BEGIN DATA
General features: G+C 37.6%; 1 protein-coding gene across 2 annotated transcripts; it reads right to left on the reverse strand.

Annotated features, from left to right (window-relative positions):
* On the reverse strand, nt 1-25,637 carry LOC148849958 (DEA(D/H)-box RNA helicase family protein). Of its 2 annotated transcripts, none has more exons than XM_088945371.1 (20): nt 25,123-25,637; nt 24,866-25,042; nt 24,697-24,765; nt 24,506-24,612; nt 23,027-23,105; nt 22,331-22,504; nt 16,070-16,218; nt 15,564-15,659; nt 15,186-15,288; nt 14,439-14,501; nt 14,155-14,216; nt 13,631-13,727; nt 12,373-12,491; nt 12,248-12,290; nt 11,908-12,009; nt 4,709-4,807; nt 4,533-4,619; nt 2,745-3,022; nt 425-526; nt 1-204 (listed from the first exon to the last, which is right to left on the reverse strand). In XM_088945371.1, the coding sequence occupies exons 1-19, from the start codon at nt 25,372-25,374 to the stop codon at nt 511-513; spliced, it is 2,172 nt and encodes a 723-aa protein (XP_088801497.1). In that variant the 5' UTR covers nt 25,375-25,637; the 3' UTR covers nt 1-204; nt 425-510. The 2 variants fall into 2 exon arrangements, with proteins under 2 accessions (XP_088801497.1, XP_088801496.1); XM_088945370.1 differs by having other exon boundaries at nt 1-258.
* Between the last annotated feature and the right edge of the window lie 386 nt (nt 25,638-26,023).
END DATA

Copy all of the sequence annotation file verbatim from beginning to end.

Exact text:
General features: G+C 37.6%; 1 protein-coding gene across 2 annotated transcripts; it reads right to left on the reverse strand.

Annotated features, from left to right (window-relative positions):
* On the reverse strand, nt 1-25,637 carry LOC148849958 (DEA(D/H)-box RNA helicase family protein). Of its 2 annotated transcripts, none has more exons than XM_088945371.1 (20): nt 25,123-25,637; nt 24,866-25,042; nt 24,697-24,765; nt 24,506-24,612; nt 23,027-23,105; nt 22,331-22,504; nt 16,070-16,218; nt 15,564-15,659; nt 15,186-15,288; nt 14,439-14,501; nt 14,155-14,216; nt 13,631-13,727; nt 12,373-12,491; nt 12,248-12,290; nt 11,908-12,009; nt 4,709-4,807; nt 4,533-4,619; nt 2,745-3,022; nt 425-526; nt 1-204 (listed from the first exon to the last, which is right to left on the reverse strand). In XM_088945371.1, the coding sequence occupies exons 1-19, from the start codon at nt 25,372-25,374 to the stop codon at nt 511-513; spliced, it is 2,172 nt and encodes a 723-aa protein (XP_088801497.1). In that variant the 5' UTR covers nt 25,375-25,637; the 3' UTR covers nt 1-204; nt 425-510. The 2 variants fall into 2 exon arrangements, with proteins under 2 accessions (XP_088801497.1, XP_088801496.1); XM_088945370.1 differs by having other exon boundaries at nt 1-258.
* Between the last annotated feature and the right edge of the window lie 386 nt (nt 25,638-26,023).